I recently got an interesting email at work from my company’s “Wise & Well” group. Yes it sounds a bit cheesy, but really the W&W program is a pretty great idea – you can submit information on when you work out, go to the doctor for preventative visits, run in a 5k, etc – and they pay you money! I get paid to be healthy. I think this is brilliant.

Anyway, sometimes the W&W group sense out emails with information on health issues like losing weight or drinking enough water or heart disease. It turns out May is Mental Health Month.  So they sent out an email earlier this week with an attachment about making your own “Happiness Toolkit.” According to a header across the top, this document is one of a series of “Group Activities for Psycho-Social Education.” Hmmm.
Their sample Toolkit consisted of items that have metaphorical meanings, to remind you to be positive and happy. A few items were as follows:
  • Stress Ball – be resilient.
  • Kaleidoscope – always changing; put color in your life.
  • Bubbles – duh, everyone likes bubbles.
  • Marbles – in case you feel like you’re losing yours.

And so on. You get the idea.

 At the bottom of the page it says:
“Can you think of more metaphorical objects on your own? Can you add a few more in the space below?”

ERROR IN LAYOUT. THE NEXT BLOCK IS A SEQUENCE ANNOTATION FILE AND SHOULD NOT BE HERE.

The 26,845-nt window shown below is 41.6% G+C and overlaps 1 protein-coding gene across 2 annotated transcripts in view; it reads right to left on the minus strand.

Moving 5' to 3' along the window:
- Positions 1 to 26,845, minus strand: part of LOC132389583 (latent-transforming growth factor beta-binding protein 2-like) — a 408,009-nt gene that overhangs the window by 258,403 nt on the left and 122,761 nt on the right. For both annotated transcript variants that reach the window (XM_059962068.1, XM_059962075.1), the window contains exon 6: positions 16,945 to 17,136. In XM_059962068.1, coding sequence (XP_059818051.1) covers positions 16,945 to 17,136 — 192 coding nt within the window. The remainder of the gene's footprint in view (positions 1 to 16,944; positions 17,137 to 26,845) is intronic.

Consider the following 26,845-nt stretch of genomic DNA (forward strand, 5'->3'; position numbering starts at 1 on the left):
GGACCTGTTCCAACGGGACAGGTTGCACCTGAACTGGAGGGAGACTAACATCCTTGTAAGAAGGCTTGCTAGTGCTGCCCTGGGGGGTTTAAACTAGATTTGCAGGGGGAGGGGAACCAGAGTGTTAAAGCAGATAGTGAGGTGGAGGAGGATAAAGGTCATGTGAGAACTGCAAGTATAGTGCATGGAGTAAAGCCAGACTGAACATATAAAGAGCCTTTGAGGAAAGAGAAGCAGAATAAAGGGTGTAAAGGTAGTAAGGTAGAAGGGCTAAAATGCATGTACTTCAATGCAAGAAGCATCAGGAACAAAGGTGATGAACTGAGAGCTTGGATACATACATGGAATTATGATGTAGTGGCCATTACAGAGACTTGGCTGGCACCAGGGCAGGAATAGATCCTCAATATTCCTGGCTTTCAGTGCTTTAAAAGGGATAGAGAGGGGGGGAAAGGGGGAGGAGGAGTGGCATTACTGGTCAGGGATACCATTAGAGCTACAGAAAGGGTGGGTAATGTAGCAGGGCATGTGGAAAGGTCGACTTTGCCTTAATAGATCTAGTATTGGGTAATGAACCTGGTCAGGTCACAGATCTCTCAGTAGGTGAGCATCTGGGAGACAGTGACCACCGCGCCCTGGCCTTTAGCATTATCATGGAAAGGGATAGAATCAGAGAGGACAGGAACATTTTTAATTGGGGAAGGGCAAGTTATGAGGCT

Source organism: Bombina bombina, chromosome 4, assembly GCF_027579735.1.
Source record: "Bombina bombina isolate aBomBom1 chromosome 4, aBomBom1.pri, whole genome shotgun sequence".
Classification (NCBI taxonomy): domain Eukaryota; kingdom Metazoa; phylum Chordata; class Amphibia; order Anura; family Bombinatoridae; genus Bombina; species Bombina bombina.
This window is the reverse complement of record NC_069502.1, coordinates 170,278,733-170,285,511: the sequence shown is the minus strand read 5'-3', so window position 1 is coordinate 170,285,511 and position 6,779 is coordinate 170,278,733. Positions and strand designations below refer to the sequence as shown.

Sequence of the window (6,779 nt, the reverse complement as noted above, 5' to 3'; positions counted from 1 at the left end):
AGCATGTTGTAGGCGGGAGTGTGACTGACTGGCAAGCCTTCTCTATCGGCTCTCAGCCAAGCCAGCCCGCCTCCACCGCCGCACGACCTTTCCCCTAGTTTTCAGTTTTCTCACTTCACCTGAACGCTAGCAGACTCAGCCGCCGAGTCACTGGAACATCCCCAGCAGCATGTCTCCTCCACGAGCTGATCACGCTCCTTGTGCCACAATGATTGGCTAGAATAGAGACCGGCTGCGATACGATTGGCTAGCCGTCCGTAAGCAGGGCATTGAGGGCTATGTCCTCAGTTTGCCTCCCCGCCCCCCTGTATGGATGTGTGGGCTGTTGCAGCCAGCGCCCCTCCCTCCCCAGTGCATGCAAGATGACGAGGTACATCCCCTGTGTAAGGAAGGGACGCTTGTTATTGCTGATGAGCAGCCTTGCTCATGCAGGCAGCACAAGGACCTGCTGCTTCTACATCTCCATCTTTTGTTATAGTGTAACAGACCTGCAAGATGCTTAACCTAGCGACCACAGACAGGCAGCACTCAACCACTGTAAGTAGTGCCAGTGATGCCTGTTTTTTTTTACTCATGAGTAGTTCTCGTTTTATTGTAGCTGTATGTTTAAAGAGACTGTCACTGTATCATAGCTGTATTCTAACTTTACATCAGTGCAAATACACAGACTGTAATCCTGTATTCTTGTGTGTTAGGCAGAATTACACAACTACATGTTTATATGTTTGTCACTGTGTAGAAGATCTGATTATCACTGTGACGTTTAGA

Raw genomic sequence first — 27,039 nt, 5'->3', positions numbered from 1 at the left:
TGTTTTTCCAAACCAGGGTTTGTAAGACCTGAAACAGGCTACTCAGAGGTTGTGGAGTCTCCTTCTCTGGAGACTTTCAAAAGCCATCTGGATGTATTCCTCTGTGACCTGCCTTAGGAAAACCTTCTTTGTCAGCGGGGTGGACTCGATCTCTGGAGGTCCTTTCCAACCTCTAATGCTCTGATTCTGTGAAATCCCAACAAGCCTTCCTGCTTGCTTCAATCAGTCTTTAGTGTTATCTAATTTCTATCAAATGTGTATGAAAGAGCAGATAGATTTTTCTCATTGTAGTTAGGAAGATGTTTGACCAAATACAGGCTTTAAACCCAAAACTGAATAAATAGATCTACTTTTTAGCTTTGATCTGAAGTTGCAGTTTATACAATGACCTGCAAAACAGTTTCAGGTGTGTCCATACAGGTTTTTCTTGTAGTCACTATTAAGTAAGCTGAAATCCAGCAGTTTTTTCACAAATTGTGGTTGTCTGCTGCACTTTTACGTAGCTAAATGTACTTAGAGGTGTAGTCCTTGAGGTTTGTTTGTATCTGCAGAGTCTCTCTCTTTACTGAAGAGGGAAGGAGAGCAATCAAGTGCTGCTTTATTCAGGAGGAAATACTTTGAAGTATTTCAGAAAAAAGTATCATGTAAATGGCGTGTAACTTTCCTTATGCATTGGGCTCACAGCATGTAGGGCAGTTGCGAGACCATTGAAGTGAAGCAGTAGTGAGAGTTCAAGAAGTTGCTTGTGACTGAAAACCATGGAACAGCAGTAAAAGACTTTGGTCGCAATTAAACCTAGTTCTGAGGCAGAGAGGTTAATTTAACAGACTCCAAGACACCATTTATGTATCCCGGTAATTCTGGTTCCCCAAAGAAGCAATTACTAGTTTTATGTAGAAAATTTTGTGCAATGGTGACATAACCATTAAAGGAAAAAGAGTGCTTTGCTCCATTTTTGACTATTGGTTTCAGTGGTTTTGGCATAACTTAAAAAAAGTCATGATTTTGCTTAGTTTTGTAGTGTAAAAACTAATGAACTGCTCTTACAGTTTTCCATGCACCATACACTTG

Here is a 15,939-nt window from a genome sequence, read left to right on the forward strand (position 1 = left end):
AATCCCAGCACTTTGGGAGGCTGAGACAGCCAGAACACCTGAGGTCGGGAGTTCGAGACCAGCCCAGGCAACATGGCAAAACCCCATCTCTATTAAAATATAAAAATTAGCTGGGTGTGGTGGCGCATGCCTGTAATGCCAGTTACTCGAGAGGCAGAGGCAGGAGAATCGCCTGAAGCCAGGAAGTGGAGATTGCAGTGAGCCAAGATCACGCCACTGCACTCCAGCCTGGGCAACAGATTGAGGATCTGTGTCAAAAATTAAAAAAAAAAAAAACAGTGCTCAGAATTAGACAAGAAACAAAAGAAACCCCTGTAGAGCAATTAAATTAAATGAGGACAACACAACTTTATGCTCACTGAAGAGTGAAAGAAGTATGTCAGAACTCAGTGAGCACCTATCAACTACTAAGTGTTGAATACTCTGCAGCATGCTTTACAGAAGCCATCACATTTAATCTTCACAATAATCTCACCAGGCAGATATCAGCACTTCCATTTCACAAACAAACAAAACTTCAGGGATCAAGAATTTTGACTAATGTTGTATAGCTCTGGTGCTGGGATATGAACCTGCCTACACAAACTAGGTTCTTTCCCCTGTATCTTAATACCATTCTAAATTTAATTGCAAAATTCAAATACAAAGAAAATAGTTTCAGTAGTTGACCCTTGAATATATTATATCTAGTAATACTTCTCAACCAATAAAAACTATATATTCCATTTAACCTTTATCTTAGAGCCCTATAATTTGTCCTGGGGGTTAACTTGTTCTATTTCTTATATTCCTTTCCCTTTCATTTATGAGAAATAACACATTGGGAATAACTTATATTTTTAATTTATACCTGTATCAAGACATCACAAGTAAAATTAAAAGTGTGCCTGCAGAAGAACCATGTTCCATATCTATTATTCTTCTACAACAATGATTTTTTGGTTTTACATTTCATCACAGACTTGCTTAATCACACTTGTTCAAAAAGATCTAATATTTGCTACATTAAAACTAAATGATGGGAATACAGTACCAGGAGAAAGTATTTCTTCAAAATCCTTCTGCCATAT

Why yes I can!
Here are a few objects that would be found in my Personal Happiness Toolkit:
  • 10 bars Trader Joe’s 73% Dark Organic Chocolate – this would be my “duh” item.
  • Large Sharp Knife – in case I need to gut any fish or hack my way out of the jungle.
  • 1 Condom – you never know.
  • Peanut Butter – it’s just good. I must be hungry.

Oh wait! These items aren’t very “metaphorical,” are they! Or aren’t they?? Maybe I’m not a very metaphorical person. Let’s see now, let me try harder.

  • One half of the thick red glass votive candleholder that belonged to my mom – this was my mom’s favorite votive holder. My aunt and I went through all of my mom’s things after she died – we threw away some, gave away some, and kept some. When we were done, we noticed that this heavy glass candleholder had split cleanly in two. All on its own. That day. It’s a reminder that even the most solid things are fragile and can break unexpectedly. Be careful.
  • A photograph of my Grandma’s house on the beach – to remind me of beautiful places and happy memories
  •  A laminated card that says “BREATHE” on it. I often forget. 
  • A pen and paper – write down ideas. Write a story. Write something. Write anything.


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